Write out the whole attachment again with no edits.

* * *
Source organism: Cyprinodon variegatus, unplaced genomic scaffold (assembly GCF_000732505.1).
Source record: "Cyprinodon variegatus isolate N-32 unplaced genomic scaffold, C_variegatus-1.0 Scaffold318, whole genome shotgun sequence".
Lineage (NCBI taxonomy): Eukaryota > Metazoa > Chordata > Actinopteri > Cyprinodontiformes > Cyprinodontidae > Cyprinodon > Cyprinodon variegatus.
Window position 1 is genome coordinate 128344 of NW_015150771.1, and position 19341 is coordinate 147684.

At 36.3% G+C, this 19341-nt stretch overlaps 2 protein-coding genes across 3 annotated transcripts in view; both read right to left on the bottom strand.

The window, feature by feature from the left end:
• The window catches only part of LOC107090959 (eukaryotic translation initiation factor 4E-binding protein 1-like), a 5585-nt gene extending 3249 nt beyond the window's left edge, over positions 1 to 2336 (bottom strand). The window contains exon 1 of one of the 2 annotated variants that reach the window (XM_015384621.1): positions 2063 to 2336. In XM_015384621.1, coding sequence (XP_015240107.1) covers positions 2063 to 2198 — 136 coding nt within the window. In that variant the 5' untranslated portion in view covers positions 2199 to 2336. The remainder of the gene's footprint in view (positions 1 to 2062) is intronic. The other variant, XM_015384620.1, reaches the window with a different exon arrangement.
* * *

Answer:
Source organism: Cyprinodon variegatus, unplaced genomic scaffold (assembly GCF_000732505.1).
Source record: "Cyprinodon variegatus isolate N-32 unplaced genomic scaffold, C_variegatus-1.0 Scaffold318, whole genome shotgun sequence".
Lineage (NCBI taxonomy): Eukaryota > Metazoa > Chordata > Actinopteri > Cyprinodontiformes > Cyprinodontidae > Cyprinodon > Cyprinodon variegatus.
Window position 1 is genome coordinate 128344 of NW_015150771.1, and position 19341 is coordinate 147684.

At 36.3% G+C, this 19341-nt stretch overlaps 2 protein-coding genes across 3 annotated transcripts in view; both read right to left on the bottom strand.

The window, feature by feature from the left end:
• The window catches only part of LOC107090959 (eukaryotic translation initiation factor 4E-binding protein 1-like), a 5585-nt gene extending 3249 nt beyond the window's left edge, over positions 1 to 2336 (bottom strand). The window contains exon 1 of one of the 2 annotated variants that reach the window (XM_015384621.1): positions 2063 to 2336. In XM_015384621.1, coding sequence (XP_015240107.1) covers positions 2063 to 2198 — 136 coding nt within the window. In that variant the 5' untranslated portion in view covers positions 2199 to 2336. The remainder of the gene's footprint in view (positions 1 to 2062) is intronic. The other variant, XM_015384620.1, reaches the window with a different exon arrangement.